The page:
Mindfulness in recovery puts you back in control of your life and actions.
Mindfulness is a meditation tool that helps you to become grounded in the present moment. Mindfulness in recovery is the key to breaking old habits and forming new ones. Is it hard to do? No, it’s fun once you know how. This form of meditation encourages you to use your senses, engage with your surroundings, and recognize what you’re thinking and feeling in the present moment.
Practicing mindfulness in addiction recovery can help you to become more empowered and more in control of your recovery process by decreasing physical and mental symptoms of mental health issues, such as depression or anxiety. In short you feel better when you think enjoyable thoughts.
If you or someone you love have just begun recovery from substance abuse or are looking for a new way to approach recovery, mindfulness may be the right option. First, let’s discuss a few of the basics of mindfulness.
What Is Mindfulness?
Mindfulness is the act of being fully aware and present. It might be practiced in a meditation session or throughout the day as needed. Because mindfulness is so versatile, you can use it in your recovery process in the way it will help you most.
For example, as you’re driving to work, you might take the 10-minute drive to practice deep breathing, tune into your surroundings, and ground yourself in the moment.
Here are a few ways to practice mindfulness:
- Practice breathing exercises
- Find a mindfulness meditation guided session
- Focus on accepting and appreciating yourself
- Speak words of gratitude and affirmation
- Be present and purposeful
Here’s how you can put mindfulness in recovery into practice:
- Use your senses: Smell what’s in the air, feel the items around you, listen to your surroundings, and look at what’s in front of you.
- Do a body scan: Sit or lie down and bring your attention slowly to each part of your body, feeling the weight of your body sink into the surface beneath you.
- Practice walking meditation: Walk slowly and with purpose for a set period (maybe 10 to 20 minutes), bringing awareness to your body, movements, and sensations.
Now, let’s explore the benefits of mindfulness in addiction recovery below so you can decide whether this is a meditation practice you’re ready to try out.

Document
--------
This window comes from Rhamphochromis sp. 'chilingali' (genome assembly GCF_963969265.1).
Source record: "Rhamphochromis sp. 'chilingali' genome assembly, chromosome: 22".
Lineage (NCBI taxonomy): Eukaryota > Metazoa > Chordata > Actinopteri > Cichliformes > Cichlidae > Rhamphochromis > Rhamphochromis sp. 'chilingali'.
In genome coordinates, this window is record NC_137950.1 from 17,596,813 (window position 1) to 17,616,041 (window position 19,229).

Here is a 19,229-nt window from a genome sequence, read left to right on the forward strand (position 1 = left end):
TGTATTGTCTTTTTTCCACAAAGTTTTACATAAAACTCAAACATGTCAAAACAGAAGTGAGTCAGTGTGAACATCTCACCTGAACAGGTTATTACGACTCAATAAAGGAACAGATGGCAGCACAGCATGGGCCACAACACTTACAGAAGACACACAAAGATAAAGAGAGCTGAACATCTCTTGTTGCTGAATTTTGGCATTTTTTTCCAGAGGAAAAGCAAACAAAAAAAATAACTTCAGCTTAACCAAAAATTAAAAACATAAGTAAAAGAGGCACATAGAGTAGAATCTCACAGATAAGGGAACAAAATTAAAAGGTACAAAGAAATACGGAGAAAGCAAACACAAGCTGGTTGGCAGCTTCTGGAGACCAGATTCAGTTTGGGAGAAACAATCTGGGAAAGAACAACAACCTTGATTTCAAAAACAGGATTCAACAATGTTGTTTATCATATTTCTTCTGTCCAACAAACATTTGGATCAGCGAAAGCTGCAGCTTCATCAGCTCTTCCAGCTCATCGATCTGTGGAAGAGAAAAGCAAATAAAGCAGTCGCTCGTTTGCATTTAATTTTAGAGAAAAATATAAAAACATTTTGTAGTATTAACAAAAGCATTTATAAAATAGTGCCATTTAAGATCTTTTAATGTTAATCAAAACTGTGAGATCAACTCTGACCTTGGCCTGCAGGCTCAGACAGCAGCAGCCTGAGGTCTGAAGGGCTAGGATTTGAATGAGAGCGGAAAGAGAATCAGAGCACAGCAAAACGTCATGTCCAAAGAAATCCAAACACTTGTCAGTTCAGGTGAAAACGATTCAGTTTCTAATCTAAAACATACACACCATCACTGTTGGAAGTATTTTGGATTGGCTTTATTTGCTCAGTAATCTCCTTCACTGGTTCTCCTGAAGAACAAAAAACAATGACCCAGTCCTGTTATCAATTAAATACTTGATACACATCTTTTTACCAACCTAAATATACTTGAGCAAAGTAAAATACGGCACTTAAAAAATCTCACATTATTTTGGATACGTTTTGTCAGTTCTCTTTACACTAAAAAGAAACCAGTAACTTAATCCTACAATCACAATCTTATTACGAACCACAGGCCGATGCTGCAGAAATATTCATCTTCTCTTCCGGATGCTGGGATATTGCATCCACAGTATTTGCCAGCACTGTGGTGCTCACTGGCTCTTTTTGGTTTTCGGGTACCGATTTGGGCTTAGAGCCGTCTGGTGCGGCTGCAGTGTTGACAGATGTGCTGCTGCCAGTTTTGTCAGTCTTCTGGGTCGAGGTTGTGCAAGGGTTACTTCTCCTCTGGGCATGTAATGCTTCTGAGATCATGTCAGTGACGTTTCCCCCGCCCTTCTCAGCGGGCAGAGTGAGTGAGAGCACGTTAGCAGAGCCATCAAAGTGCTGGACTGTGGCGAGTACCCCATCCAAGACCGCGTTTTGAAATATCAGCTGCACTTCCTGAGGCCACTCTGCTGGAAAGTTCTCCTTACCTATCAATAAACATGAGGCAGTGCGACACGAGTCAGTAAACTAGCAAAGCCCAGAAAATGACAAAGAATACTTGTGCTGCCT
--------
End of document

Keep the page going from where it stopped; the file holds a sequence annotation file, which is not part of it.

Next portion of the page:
1. Positive Emotions
Experts have found that people in addiction recovery who practice mindfulness-based therapies have significantly better outcomes than their peers who did not participate in these therapies. In fact, mindfulness was found to decrease stress (one of the biggest factors in cravings, relapse, and triggers), lower symptoms of co-occurring mental illness, and increase positive emotions.
This is because mindfulness takes your mind off of the negative, intrusive thoughts and refocuses your attention to your body and surroundings. The more in tune you become with your emotional state, the better you can control impulses, emotional reactions, thoughts, and behaviors.
2. Mindfulness In Recovery Helps Regulate Your Emotions
The above study also found that people in addiction recovery who practiced mindfulness expressed positive emotion regulation. They did this by amplifying selective attentional processes. For example, people who put mindfulness into practice while eating found that they enjoyed their food more; those who practiced mindfulness over a longer term (eight weeks) found greater enjoyment from pleasant daily life activities.
Becoming aware of your thoughts, feelings, sensations, and more help you to better regulate your emotional state and focus more on the positive, enjoyable aspects of life in recovery. Especially during the early stages when withdrawal and cravings are strongest, it’s very important that you find ways to regulate these feelings and your responses to them.
3. Enhanced Self-Efficacy
Often in addiction counseling, addiction treatment practitioners will focus on self-efficacy, which is a person’s individual belief in their own abilities. During addiction, many people lack this self-efficacy, assuming that they’re bound for failure and relapse. They struggle to find purpose and belief in their own capability of achieving their goals.
With mindfulness, you’ll build a deeper connection with yourself, allowing you to focus on your personal goals and achievements. Researchers have found that for some people, mindfulness can boost self-efficacy, resulting in lower levels of stress, pain, and more. As you begin to understand more of your power and capabilities, you’ll be boldened to pursue recovery and resist triggers.
4. Reduced Cravings
Mindfulness helps people in substance use disorder recovery to self-regulate cravings. When a craving arises, you can 1. Acknowledge the craving and what brought it on, 2. Ground yourself in reality, and 3. Refocus your attention elsewhere.
Through mindfulness, those in recovery learn to consciously respond and adapt to the urge to use substances rather than automatically reacting to the craving by using again. Over time, you’ll find that the urge to use becomes less and less until you’re in full control over your cravings and substance use.
Using Mindfulness In Recovery to Overcome Addiction
If you deal with chronic pain, stress, depression, anxiety disorders, or another concern in addition to your addiction, mindfulness can help. This week, take a few of the practices mentioned above — stretching, deep breathing, taking purposeful walks — and discover how those simple changes can impact your recovery journey. If you have a loved one who’s currently overcoming a drug or alcohol addiction, offer to go through a few of the steps with them so they know they’re not alone.
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